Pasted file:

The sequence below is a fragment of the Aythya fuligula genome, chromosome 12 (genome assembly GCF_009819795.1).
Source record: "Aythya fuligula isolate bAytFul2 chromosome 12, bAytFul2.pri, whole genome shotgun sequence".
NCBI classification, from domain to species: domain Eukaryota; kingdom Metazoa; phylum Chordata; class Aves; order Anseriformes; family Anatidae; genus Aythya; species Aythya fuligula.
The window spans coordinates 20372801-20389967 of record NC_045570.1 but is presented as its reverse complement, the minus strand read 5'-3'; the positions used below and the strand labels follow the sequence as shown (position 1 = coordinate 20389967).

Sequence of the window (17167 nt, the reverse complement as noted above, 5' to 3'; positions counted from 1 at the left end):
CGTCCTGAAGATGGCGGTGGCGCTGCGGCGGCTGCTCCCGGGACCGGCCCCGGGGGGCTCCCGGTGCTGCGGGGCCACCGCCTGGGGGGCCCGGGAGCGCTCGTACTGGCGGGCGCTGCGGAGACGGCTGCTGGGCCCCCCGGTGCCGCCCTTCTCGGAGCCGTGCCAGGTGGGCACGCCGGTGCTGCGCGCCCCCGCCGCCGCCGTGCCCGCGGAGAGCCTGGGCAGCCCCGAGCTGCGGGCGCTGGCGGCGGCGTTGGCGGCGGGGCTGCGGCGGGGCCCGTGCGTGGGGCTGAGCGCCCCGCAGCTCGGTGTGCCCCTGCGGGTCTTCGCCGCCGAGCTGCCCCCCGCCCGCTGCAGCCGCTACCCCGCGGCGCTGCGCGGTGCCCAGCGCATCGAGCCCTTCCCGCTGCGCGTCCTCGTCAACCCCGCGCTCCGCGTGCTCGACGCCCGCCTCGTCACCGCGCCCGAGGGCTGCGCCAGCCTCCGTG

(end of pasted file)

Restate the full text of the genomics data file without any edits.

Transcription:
The sequence below is a fragment of the Aythya fuligula genome, chromosome 12 (genome assembly GCF_009819795.1).
Source record: "Aythya fuligula isolate bAytFul2 chromosome 12, bAytFul2.pri, whole genome shotgun sequence".
NCBI classification, from domain to species: domain Eukaryota; kingdom Metazoa; phylum Chordata; class Aves; order Anseriformes; family Anatidae; genus Aythya; species Aythya fuligula.
The window spans coordinates 20372801-20389967 of record NC_045570.1 but is presented as its reverse complement, the minus strand read 5'-3'; the positions used below and the strand labels follow the sequence as shown (position 1 = coordinate 20389967).

Sequence of the window (17167 nt, the reverse complement as noted above, 5' to 3'; positions counted from 1 at the left end):
CGTCCTGAAGATGGCGGTGGCGCTGCGGCGGCTGCTCCCGGGACCGGCCCCGGGGGGCTCCCGGTGCTGCGGGGCCACCGCCTGGGGGGCCCGGGAGCGCTCGTACTGGCGGGCGCTGCGGAGACGGCTGCTGGGCCCCCCGGTGCCGCCCTTCTCGGAGCCGTGCCAGGTGGGCACGCCGGTGCTGCGCGCCCCCGCCGCCGCCGTGCCCGCGGAGAGCCTGGGCAGCCCCGAGCTGCGGGCGCTGGCGGCGGCGTTGGCGGCGGGGCTGCGGCGGGGCCCGTGCGTGGGGCTGAGCGCCCCGCAGCTCGGTGTGCCCCTGCGGGTCTTCGCCGCCGAGCTGCCCCCCGCCCGCTGCAGCCGCTACCCCGCGGCGCTGCGCGGTGCCCAGCGCATCGAGCCCTTCCCGCTGCGCGTCCTCGTCAACCCCGCGCTCCGCGTGCTCGACGCCCGCCTCGTCACCGCGCCCGAGGGCTGCGCCAGCCTCCGTG